Culture and Talent

USAA’s Heather Cox is blurring the lines between business and technology

  • Since Heather Cox took the reins at USAA last year, she's been working on blurring the lines of technology and business, making the company more digitally oriented -- like a big tech firm
  • Technology and empathy drive businesses today, not checking accounts and insurance plans, Cox said
USAA’s Heather Cox is blurring the lines between business and technology

When Heather Cox joined USAA last year, its organization chart looked like almost any other bank’s, with a great divide between technology and business expertise.

In hiring Cox, the San Antonio bank, which has a longstanding reputation for being innovative, effectively agreed to restructure the entire company. She has plans to “levelize” the business and technology teams and morph them into “business technologists,” who are empathetic and understand that technology is the enabling function of their entire business — not the checking account or the insurance policy.

“I don’t want my business people thinking they need to go shop to the digital team to get digital prowess,” said the bank’s chief technology and digital officer. “Today they need to because that’s where our expertise is, but tomorrow I’d like those people embedded in the teams themselves.”

The new model will make USAA look more like one of the technology “greats” — the usual suspects like Apple, Amazon, Facebook and Google — instead of an old bank or insurance company, Cox said. She’s spent the last year graphing the new strategy: working with colleagues to translate all things IT-related into “simple business language” so both business and tech employees could articulate the mutual strategies and outcomes they want to deliver for customers and employees — it’s easy to get intimidated by technology’s complexity, Cox said — and studying how startups in fintech, insurtech, healthtech and some regtech companies, in addition to the major tech firms, respond to their customers.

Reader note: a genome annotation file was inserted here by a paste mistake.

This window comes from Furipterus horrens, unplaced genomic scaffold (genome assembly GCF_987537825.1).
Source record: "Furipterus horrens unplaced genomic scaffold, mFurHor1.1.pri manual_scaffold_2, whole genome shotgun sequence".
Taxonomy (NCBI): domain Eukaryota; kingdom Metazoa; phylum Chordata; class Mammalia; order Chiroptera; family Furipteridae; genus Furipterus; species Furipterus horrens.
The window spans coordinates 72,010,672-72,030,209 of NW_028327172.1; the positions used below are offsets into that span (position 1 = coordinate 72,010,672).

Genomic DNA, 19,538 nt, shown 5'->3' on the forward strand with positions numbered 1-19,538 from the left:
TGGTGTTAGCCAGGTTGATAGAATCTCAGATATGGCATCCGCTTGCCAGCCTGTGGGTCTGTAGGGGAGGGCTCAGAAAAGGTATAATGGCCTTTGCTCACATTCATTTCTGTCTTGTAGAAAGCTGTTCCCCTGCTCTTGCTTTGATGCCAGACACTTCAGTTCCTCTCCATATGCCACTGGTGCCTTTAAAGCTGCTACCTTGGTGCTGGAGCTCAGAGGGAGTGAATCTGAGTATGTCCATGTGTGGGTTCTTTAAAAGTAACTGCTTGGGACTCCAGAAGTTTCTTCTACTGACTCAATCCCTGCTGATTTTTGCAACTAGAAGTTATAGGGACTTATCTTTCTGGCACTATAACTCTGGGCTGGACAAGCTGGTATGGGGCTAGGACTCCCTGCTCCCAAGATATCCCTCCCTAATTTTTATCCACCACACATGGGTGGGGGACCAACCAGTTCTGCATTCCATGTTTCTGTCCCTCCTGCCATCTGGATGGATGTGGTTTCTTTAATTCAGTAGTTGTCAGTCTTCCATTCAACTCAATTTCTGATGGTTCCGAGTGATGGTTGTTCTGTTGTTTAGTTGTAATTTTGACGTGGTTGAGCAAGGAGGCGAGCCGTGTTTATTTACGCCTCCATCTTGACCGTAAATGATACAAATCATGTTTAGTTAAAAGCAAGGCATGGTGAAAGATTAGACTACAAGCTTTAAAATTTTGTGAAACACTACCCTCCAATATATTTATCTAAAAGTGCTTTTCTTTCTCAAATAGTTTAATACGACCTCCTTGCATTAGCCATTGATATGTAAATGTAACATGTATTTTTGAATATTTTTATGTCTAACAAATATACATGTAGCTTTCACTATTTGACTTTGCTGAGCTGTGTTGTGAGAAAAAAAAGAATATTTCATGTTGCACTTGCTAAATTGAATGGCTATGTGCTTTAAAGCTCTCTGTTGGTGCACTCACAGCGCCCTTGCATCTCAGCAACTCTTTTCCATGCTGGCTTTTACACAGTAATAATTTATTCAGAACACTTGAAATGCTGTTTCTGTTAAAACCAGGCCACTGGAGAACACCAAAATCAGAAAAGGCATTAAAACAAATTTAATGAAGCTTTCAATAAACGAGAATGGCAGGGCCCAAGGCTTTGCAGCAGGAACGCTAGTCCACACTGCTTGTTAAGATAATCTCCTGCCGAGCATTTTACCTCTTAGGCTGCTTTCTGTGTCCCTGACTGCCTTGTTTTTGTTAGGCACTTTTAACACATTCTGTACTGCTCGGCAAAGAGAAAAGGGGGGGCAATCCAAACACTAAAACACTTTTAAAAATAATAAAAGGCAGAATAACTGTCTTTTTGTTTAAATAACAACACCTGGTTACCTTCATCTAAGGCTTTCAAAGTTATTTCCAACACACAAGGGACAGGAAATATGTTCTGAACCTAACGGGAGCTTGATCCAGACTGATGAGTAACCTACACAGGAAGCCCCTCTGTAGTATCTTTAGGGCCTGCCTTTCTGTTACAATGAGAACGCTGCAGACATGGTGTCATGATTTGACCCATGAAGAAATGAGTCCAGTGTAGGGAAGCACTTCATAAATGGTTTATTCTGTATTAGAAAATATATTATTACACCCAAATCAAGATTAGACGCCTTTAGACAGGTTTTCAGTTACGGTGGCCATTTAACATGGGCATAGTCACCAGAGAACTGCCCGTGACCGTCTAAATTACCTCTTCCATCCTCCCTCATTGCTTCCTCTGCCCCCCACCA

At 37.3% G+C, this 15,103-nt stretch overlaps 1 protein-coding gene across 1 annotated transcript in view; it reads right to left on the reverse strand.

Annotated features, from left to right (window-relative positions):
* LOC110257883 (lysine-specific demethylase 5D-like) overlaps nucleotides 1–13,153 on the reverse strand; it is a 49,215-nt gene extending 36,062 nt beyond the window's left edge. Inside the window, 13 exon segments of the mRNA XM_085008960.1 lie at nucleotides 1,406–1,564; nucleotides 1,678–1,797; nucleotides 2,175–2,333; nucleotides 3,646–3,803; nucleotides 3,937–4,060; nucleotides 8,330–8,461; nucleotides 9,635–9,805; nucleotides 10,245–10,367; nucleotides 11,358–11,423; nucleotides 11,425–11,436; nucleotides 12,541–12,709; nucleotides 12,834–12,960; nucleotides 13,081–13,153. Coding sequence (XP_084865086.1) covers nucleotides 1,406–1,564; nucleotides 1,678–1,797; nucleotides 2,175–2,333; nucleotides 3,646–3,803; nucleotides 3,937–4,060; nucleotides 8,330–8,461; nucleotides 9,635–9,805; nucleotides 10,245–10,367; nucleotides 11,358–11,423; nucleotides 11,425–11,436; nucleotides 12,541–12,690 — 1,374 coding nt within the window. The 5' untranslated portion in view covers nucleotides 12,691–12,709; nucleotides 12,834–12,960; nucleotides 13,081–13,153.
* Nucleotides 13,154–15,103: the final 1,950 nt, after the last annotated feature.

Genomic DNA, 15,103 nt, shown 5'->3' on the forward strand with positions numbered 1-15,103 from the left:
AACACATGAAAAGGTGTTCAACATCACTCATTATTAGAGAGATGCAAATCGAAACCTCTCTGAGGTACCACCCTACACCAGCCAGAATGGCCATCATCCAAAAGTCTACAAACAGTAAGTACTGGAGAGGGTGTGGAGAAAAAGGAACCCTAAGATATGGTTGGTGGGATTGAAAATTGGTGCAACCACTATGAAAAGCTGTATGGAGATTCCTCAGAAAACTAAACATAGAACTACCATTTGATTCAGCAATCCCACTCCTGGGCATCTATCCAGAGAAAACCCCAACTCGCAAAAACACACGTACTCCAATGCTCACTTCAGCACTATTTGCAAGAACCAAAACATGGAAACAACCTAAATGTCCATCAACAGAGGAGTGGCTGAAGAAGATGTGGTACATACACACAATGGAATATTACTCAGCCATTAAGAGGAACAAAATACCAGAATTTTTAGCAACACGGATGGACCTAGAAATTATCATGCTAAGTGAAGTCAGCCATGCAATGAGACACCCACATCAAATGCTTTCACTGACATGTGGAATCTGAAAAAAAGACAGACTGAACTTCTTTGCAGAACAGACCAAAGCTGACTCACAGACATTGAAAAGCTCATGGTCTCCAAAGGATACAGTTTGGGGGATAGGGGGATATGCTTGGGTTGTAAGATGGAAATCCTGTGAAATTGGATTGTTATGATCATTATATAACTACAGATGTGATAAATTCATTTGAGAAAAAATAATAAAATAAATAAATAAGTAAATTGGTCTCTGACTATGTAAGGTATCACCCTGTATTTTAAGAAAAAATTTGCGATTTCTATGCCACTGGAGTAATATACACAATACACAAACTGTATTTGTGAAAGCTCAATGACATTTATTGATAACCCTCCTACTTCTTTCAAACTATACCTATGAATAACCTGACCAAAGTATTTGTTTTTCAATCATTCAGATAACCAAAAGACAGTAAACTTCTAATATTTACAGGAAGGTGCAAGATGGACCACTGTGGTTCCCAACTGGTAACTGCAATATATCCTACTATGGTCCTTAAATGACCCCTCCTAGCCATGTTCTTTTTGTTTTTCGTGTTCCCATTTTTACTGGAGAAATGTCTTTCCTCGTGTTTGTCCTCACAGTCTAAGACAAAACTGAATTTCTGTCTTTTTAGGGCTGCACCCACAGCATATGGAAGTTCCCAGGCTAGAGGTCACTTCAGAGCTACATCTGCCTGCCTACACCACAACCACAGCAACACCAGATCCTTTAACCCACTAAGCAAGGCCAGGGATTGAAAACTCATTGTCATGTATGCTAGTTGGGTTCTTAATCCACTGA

In the last six months, her workforce of 10,000 has begun carrying out her vision. Her biggest challenge now is helping her company resist “the gravitational pull of business as usual.”

“The concepts, capabilities and the way we actually get work done all have to be shifting at the same time,” she said. “When you create a lot of change in an organization and you’re facing ambiguity because of that change, you revert back to what you know how to do… As much as people moan about how slow and cumbersome things are, they will go back to doing business as usual because they’ll know what’s coming, what they can manage and control.”

But for Cox, employees’ spirit and readiness to talk about the bank’s future differently reinforces that the future is at her fingertips, and that 2017 was perhaps one of the best years of her professional career, she said.

In August 2016, the news that Cox would up and leave Citi for USAA seemed sudden. She had been the CEO of Citi FinTech, the in-house startup that launched 10 months earlier at the fourth largest U.S. bank by assets to create mobile-first consumer solutions, for less than a year. It hadn’t even launched its first product at that point. Cox called her team there fabulous and a powerhouse she’s been proud to watch from a distance. Walking away from that team, which she had built from scratch, as it was on the cusp of launching its first product was “the hardest thing she’d ever done,” she said.